In the mid-1800s, about half of all Americans operated or worked on farms. As a result, the government established the U.S. Department of Agriculture (USDA) to support the farming industry. Around the turn of the century, USDA-funded research in agricultural chemistry led to the discovery of the calorie and its relationship to the human metabolism. Shortly thereafter, the USDA shared this knowledge with the public in the first of its food guides, which were designed to guide consumers in the selection of a diet that leads to optimum health. Over the decades, the USDA has updated its food guides to reflect the most current knowledge. Below, we’ve summarized four recent iterations.

1984


Food Wheel: The USDA’s food wheel represented a shift in thinking. Previous food guides had focused on a balanced diet, gently suggesting minimum daily servings. Research in the mid-eighties hinted that diet could be an effective tool to prevent disease, particularly by avoiding fatty foods. The food wheel incorporated this knowledge by separating food into six major groups, and recommending minimum and maximum daily servings of each.

1992


Food Pyramid: In 1992, the nation’s primary health concern was heart disease. To combat the surge in cardiovascular disease and further emphasize that fats should be avoided, the USDA released the food pyramid. While designed to be more understandable than the food wheel, it placed grains and pasta as the largest food group at the base of the pyramid. Americans misinterpreted this as official permission to increase their consumption of carbohydrates.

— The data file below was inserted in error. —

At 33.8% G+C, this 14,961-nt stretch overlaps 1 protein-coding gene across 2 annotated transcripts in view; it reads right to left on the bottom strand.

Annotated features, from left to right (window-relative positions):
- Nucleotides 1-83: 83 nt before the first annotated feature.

2005


MyPyramid Food Guidance System: The nation’s overconsumption of refined grains led to a rise in obesity and related health problems by 2005. In response, the USDA modified the food pyramid, pairing the concepts of nutrition and fitness for the first time. Launched with the tagline Steps to a Healthier You, the updated illustration included a graphic figure climbing a set of stairs. Vertical wedges attempted to define daily serving recommendations for each food group.

2011


ChooseMyPlate: Perhaps an acknowledgment of its previous struggles, the USDA abandoned its previous, complicated visual food guides and launched the ChooseMyPlate initiative in 2011. Representing an easily recognizable plate of food from the viewpoint of the eater, the graphic clearly and cleanly represents the relative serving sizes of the five major food groups.

Recommended Daily Intake

The USDA recommends a daily caloric intake based on gender and age. There are many variables, however, that can affect an individual’s metabolism. A person’s particular build, height, weight, and general activity level inform daily caloric needs. The chart below can be used as a general guideline.

Tips for Eating Healthy at the Campus Cafeteria

The dining hall can be mind-boggling to a new student. Delicious options abound, and most meal plans allow students to eat to their hearts’ content. Nervous and excited freshmen may be tempted to overeat, stress eat, or mindlessly consume whatever’s being served in the shortest line. However, most schools offers nutritious options along with the sundae bar, and it is now easier than ever to eat well in college. A bit of forethought can help you create a diet that keeps you healthy and on your toes. Consider these tips and tricks for maintaining a good college nutrition regimen.